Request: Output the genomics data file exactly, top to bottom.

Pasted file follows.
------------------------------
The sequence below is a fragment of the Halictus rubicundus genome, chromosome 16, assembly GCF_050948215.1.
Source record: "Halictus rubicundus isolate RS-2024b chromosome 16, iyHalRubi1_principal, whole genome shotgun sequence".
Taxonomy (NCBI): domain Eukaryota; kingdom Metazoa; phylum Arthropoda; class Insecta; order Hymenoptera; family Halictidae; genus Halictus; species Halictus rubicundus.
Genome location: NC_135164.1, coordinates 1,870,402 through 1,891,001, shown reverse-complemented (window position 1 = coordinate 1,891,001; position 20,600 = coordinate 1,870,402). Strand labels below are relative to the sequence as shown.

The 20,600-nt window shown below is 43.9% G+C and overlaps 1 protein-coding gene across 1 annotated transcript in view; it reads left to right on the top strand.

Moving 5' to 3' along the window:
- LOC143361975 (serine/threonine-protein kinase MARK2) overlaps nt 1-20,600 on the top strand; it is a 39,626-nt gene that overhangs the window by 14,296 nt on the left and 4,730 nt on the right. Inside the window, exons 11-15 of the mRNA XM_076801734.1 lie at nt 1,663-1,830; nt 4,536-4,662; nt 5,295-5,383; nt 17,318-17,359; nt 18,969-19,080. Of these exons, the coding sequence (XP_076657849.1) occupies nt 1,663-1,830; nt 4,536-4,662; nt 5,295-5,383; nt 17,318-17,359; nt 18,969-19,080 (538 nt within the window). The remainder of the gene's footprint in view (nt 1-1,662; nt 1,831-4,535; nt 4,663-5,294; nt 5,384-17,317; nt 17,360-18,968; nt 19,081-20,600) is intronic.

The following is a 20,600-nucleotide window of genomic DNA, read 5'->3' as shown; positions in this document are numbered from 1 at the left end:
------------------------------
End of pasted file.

The sequence below is a fragment of the Halictus rubicundus genome, chromosome 16, assembly GCF_050948215.1.
Source record: "Halictus rubicundus isolate RS-2024b chromosome 16, iyHalRubi1_principal, whole genome shotgun sequence".
Taxonomy (NCBI): domain Eukaryota; kingdom Metazoa; phylum Arthropoda; class Insecta; order Hymenoptera; family Halictidae; genus Halictus; species Halictus rubicundus.
Genome location: NC_135164.1, coordinates 1,870,402 through 1,891,001, shown reverse-complemented (window position 1 = coordinate 1,891,001; position 20,600 = coordinate 1,870,402). Strand labels below are relative to the sequence as shown.

The 20,600-nt window shown below is 43.9% G+C and overlaps 1 protein-coding gene across 1 annotated transcript in view; it reads left to right on the top strand.

Moving 5' to 3' along the window:
- LOC143361975 (serine/threonine-protein kinase MARK2) overlaps nt 1-20,600 on the top strand; it is a 39,626-nt gene that overhangs the window by 14,296 nt on the left and 4,730 nt on the right. Inside the window, exons 11-15 of the mRNA XM_076801734.1 lie at nt 1,663-1,830; nt 4,536-4,662; nt 5,295-5,383; nt 17,318-17,359; nt 18,969-19,080. Of these exons, the coding sequence (XP_076657849.1) occupies nt 1,663-1,830; nt 4,536-4,662; nt 5,295-5,383; nt 17,318-17,359; nt 18,969-19,080 (538 nt within the window). The remainder of the gene's footprint in view (nt 1-1,662; nt 1,831-4,535; nt 4,663-5,294; nt 5,384-17,317; nt 17,360-18,968; nt 19,081-20,600) is intronic.

The following is a 20,600-nucleotide window of genomic DNA, read 5'->3' as shown; positions in this document are numbered from 1 at the left end: